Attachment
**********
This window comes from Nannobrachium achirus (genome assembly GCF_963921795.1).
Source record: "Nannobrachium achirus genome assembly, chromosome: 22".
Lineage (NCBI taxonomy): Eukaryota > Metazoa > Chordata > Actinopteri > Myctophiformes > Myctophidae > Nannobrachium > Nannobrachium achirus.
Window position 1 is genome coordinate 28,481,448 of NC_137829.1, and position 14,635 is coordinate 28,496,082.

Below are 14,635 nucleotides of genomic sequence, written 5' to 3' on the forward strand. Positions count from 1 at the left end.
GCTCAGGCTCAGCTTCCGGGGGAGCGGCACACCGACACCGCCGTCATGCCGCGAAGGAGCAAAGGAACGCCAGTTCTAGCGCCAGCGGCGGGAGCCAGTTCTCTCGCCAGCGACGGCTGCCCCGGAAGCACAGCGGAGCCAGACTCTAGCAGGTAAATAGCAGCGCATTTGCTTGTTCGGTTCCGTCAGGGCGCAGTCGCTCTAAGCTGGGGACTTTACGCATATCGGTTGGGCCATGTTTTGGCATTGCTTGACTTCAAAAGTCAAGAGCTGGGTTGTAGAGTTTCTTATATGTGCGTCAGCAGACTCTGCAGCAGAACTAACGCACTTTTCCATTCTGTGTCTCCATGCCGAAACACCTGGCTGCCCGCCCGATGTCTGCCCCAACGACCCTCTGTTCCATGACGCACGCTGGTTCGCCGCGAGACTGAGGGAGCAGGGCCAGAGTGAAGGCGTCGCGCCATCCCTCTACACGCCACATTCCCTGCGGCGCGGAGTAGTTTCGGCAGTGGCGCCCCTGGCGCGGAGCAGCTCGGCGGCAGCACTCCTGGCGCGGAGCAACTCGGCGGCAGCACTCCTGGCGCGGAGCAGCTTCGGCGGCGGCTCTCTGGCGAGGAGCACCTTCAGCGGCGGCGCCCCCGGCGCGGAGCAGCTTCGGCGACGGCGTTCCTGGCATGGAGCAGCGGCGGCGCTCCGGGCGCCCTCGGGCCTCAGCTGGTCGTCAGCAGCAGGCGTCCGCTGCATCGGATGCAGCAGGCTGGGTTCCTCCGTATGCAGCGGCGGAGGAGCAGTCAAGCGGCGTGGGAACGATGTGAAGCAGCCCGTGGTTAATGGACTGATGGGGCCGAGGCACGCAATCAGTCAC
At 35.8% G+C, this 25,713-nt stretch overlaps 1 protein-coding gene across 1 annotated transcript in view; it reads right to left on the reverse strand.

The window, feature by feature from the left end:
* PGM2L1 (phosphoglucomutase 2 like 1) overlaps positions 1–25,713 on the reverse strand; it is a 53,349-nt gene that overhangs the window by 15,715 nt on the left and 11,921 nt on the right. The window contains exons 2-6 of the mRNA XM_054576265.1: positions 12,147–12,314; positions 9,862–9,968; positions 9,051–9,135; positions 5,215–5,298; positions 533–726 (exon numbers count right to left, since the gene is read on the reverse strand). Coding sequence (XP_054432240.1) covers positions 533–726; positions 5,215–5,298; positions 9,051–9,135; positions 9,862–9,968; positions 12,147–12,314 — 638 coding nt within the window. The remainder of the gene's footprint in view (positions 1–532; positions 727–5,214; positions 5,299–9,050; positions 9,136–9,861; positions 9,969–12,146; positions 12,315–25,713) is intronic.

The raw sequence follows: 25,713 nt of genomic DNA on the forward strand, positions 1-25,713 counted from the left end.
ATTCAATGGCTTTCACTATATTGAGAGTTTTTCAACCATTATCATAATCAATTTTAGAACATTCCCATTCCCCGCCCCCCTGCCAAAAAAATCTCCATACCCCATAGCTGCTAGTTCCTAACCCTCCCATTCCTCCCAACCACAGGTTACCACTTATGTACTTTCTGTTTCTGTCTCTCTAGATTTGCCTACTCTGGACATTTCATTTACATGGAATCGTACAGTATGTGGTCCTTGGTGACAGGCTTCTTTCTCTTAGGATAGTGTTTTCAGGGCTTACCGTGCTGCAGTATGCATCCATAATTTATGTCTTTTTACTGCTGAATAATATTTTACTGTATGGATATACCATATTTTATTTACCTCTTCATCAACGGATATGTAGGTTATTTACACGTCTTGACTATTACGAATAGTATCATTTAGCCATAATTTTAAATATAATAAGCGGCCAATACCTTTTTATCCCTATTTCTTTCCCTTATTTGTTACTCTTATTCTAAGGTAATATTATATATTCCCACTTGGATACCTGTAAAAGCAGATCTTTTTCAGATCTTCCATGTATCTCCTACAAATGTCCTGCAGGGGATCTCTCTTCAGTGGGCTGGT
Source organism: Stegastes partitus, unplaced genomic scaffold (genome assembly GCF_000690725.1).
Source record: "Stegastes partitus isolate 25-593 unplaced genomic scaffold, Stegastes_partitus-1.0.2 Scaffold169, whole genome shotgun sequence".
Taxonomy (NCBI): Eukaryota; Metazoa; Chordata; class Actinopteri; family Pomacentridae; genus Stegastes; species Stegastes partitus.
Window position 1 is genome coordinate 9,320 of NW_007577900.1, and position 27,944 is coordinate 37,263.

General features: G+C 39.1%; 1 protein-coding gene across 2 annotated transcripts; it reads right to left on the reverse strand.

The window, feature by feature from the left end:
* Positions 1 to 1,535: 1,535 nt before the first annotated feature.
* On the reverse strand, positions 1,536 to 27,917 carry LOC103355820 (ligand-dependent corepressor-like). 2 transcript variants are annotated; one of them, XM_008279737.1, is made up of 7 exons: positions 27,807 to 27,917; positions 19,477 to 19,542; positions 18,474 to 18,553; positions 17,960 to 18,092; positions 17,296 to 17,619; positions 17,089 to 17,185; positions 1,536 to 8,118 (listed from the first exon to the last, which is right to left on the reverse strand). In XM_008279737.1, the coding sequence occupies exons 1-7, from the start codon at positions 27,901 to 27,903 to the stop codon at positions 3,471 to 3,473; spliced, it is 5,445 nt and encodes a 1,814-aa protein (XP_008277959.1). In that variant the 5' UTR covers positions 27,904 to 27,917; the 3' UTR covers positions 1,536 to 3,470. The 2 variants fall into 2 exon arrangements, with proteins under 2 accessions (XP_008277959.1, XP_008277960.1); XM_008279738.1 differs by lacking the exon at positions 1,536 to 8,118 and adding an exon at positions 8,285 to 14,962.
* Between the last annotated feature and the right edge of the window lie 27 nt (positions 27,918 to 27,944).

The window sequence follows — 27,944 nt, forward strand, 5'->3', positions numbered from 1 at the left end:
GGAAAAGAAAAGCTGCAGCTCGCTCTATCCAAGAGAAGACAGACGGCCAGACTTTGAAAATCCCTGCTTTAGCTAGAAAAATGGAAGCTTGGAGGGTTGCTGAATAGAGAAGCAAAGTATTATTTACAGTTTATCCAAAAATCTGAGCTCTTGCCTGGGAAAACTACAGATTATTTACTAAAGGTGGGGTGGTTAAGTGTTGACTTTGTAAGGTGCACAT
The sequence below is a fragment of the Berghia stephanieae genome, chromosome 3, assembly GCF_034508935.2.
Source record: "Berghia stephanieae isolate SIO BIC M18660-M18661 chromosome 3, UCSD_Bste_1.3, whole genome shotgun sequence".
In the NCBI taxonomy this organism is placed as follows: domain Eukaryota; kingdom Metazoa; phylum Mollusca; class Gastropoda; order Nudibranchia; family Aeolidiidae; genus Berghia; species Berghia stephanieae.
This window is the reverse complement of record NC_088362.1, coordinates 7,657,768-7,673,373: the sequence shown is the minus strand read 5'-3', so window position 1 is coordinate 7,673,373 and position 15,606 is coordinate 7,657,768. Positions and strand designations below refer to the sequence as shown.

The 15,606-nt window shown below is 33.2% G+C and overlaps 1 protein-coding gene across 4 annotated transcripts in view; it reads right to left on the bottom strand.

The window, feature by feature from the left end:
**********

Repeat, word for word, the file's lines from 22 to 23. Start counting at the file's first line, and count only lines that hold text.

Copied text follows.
GGAAAAGAAAAGCTGCAGCTCGCTCTATCCAAGAGAAGACAGACGGCCAGACTTTGAAAATCCCTGCTTTAGCTAGAAAAATGGAAGCTTGGAGGGTTGCTGAATAGAGAAGCAAAGTATTATTTACAGTTTATCCAAAAATCTGAGCTCTTGCCTGGGAAAACTACAGATTATTTACTAAAGGTGGGGTGGTTAAGTGTTGACTTTGTAAGGTGCACAT
The sequence below is a fragment of the Berghia stephanieae genome, chromosome 3, assembly GCF_034508935.2.